U of T works in partnership with Mexico on PhD scholarship

Rafael Escamilla
PhD student Rafael Escamilla is from Mexico. He is studying at U of T's Institute of Biomaterials and Biomedical Engineering. His research focuses on developing a biofeedback system that will help people with prosthetic limbs (photo by Noreen Ahmed-Ullah)

A Mexican-Canadian scholarship brought Rafael Escamilla to the University of Toronto, where the PhD student is now developing a biofeedback system to help people with prosthetic limbs achieve better control of their balance and gait.

He says he applied to U of T because Toronto seemed like a good place to raise a family and a chance to study at the university was a hard-to-miss opportunity.

“In Toronto, you feel part of the culture, part of the community. You don’t feel like a tourist,” he said. “U of T is one of the most prestigious universities in the world, and the program that it offers is very interesting.”

His research could eventually improve the lives of people with prosthetics around the globe, including in Mexico and Canada: “The fact that you can do something to contribute to society is a very rewarding experience,” Escamilla said.

Under a new agreement with Mexico, more Mexican students like Escamilla who want to study abroad will be coming to U of T. Mexico is investing in 150 new PhD students to come to U of T in a joint collaboration between the National Council of Science and Technology (CONACyT) in Mexico and the university. Building on past CONACyT initiatives and a shared long-term vision, the new agreement hopes to encourage a greater flow of talent and ideas between both countries.

In addition, officials from Mexico’s Ministry of Energy and U of T are working on finalizing another initiative that is designed to bring another 150 graduate students and post-doctoral researchers to the university – recruits who would solely focus on clean energy research.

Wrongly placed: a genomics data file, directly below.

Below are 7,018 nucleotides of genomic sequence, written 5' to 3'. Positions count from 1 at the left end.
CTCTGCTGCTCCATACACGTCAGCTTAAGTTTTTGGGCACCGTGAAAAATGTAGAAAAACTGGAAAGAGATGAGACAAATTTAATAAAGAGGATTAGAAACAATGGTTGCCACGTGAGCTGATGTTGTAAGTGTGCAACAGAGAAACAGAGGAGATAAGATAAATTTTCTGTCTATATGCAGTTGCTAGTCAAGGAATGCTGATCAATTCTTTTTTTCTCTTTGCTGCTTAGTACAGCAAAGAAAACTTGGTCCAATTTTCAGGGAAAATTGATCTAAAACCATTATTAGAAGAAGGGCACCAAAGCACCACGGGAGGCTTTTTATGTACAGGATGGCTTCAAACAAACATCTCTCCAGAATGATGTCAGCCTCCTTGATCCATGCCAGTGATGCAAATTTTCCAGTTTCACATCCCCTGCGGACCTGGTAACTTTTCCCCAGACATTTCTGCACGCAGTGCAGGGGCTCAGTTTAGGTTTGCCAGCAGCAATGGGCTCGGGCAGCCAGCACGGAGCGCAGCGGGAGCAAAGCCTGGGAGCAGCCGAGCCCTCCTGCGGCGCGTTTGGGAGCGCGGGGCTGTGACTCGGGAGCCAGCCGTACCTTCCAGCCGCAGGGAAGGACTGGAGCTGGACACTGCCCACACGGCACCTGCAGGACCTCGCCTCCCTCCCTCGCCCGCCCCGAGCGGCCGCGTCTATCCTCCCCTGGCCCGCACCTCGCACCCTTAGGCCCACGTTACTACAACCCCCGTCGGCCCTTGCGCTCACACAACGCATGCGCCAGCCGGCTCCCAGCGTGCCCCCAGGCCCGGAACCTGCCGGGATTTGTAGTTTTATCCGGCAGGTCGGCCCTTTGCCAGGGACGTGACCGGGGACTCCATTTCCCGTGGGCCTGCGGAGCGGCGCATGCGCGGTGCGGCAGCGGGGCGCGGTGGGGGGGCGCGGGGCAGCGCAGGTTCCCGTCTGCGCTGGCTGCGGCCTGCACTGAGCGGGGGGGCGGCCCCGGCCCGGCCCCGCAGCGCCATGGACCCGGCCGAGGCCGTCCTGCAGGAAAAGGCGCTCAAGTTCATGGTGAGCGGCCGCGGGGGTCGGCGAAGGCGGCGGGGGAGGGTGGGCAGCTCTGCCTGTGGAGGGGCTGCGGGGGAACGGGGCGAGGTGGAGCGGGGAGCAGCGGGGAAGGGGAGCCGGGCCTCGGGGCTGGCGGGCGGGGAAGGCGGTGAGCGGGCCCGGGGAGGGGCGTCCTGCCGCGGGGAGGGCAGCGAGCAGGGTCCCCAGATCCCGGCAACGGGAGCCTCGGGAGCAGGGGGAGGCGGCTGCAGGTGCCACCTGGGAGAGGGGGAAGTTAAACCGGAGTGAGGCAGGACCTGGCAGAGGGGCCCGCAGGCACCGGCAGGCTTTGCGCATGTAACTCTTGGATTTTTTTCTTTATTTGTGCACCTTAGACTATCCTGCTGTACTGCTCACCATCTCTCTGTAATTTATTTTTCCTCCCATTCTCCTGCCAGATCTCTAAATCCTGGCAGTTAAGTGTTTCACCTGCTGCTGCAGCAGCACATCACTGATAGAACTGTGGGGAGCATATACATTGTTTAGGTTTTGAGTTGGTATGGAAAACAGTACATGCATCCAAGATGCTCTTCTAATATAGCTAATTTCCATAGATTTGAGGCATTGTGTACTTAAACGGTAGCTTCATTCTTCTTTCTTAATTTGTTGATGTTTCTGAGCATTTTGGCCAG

Ted Sargent, U of T’s vice-president international, said that the new agreement seeks to boost the number of PhDs from Mexico, which currently sits at 30. He visited Mexico last year to meet with prospective students, parents, alumni, friends and partners.

"We want to make this something much bigger,” Sargent said. “We want to attract more students from Mexico.

“The university is committed to strengthening our global engagement by also supporting greater regional co-operation between U of T and North America. Opportunities like this allow us to train a new generation of leaders with strong global fluency and the capacity to contribute innovations that will drive our collective prosperity.”

For Mexico, it’s an effort to build national capacity and also talent in areas such as the energy sector and sustainability research through training opportunities in Canada. 

“The scholarship program would serve as well to improve our understanding of each other and to develop our potential as an economic region, through academic collaboration and common research,” said Mexican Consul General Muñoz Ledo.

One of the many reasons the Mexican government is keen to provide the PhD scholarships is that it set national goals to reduce greenhouse gas emissions by 30 per cent by 2030 and increase electricity generated from clean energy sources to 35 per cent by 2024. The country is also leading a global innovation challenge on clean energy materials that comes out of the 2015 Paris climate conference (COP21), with researchers from the U.S., Canada and the European Union also participating. 

“There’s a need and a big opportunity for Mexico to catch up on clean energy research and clean energy technology development,” said Hermann Tribukait, ambassador to North America for Mexico’s Energy Innovation Funds, managed by the Mexican Ministry of Energy. “For that, we need to build up our human capital and build capacity. We are developing this collaboration agreement with the best research universities in the world such as U of T.” 

As for Escamilla, he is part of U of T's Institute of Biomaterials and Biomedical Engineering. For his graduate research, he is working with Assistant Professor Jan Andrysek’s PROPEL Lab at Holland Bloorview Kids Rehabilitation Hospital.

“What U of T gains from an agreement like this is students who want to come here,” Escamilla said. “Most of us are dedicated and passionate about our work, which is reflected in the number of times we are published and the number of conference that we attend. In Mexico, when we go back, we can apply all this knowledge to contribute to improve the quality of life for people living there. Our research can help people here as well as people back home.”


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